Censorship in today's Britain.
Tom Stoppard's last stage play, Rock 'n' Roll, premiered at the Royal Court Theatre, London, in June 2006, alerted the public to a serious threat to democracy. The play deals with dissent against Soviet tyranny in Czechoslovakia. But the menace identified by Stoppard is not connected to Communism in Eastern Europe but to democracy at home. 'This place has lost its nerve', one of the characters says of England. 'It's a democracy of obedience. They're frightened to use their minds in case their minds tell them heresy. They apologise for history. They apologise for good manners. They apologise for difference. It's a contest of apology'. The references are to what has come to be called 'political correctness', a state-sponsored attempt throughout the Western world to criminalize speech or writing that might cause offence on grounds of race, religion or sexual orientation, among other things. Many critics see this 'P.C.' as an authoritarian move towards thought control along the lines of 1984's Big Brother, whose author, George Orwell, characterised all such expressions of political self-righteousness as 'smelly little orthodoxies'.
The trend had been identified by the American writer David Mamet as early as 1992 in his play, Oleanna, which divided audiences on both sides of the Atlantic, particularly with its violent denouement: 'You think you can come in here with your political correctness and destroy my life?' Alarm at this latest expression of censorship has also persuaded Donald Thomas, poet, novelist, and biographer, to return to a subject he first dealt with forty years ago in his A Long Time Burning: The History of Literary Censorship in England, only with the emphasis now firmly on politics rather than morality.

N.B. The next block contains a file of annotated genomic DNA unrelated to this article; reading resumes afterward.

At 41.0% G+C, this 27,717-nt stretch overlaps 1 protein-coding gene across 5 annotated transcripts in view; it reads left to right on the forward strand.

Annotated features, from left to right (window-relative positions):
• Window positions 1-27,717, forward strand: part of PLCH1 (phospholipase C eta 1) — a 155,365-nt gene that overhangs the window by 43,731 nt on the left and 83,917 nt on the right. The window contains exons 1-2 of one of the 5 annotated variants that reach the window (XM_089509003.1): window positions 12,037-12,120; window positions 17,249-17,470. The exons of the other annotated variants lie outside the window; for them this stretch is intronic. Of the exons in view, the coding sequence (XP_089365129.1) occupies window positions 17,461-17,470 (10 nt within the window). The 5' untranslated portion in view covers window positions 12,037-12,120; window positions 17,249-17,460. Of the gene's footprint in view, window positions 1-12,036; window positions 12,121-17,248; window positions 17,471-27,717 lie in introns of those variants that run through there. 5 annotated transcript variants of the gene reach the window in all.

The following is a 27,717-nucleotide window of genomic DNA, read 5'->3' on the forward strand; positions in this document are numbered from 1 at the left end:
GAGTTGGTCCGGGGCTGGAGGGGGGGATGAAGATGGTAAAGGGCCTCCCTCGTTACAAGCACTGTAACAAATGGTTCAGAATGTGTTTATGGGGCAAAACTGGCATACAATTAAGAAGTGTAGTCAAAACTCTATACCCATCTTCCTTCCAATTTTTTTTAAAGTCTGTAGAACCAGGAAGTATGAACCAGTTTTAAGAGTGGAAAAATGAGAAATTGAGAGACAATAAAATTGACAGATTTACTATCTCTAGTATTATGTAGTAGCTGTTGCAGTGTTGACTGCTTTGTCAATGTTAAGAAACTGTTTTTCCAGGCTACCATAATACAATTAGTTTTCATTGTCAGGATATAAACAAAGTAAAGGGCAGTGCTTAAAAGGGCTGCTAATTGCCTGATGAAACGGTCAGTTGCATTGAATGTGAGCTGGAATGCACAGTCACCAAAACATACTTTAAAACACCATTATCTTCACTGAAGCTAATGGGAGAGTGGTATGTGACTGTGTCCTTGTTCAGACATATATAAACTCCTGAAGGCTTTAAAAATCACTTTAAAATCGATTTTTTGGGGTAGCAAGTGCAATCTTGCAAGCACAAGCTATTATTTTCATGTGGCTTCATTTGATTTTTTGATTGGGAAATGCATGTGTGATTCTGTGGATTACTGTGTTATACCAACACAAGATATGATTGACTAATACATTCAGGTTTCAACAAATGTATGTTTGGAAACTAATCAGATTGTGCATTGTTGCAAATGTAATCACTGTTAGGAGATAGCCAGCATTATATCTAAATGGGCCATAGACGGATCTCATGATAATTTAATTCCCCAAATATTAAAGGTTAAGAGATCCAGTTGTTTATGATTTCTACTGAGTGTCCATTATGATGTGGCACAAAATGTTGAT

Freedom's Frontier offers a history of British censorship going back to the nineteenth century, taking in the Official Secrets Act of 1911, the Defence of the Realm Acts, which curtailed the press during the World Wars, and the long battles over pornography and obscenity pre-inter-and-post-war. Throughout, a recurring Thomas theme is the good sense of the British people in accepting necessary and rejecting unnecessary censorship. The Public Order Act of 1986, however, with its emphasis on outlawing the causing of offence by curbing free expression, introduced what Thomas sees as a sinister new phase of censorship. This is the Act, he contends, that has led so many British people over recent years to confide to one another, 'You've got to be careful what you say'. The Act, moreover, came into force shortly before the publication of the British author, Salman Rushdie's, novel, The Satanic Verses, which caused outrageous offence to some Muslims in Britain, as did a number of similar events. 'Free Speech Go to Hell' proclaimed demonstrators' banners, along with 'Behead those who insult Islam'. The confrontation between free speech and 'offence' was then brought into even sharper relief by the Islamic fundamentalist attacks on New York and London of 2001 and 2005. It was the bomb attacks in London by British-born Muslims, in fact, which led the press to attack the Criminal Prosecution Service for failing to act against Islamists in this country for fear of being branded 'racist'. The adage at the time was that debunking Islam was 'racism', but debunking Christianity was free speech.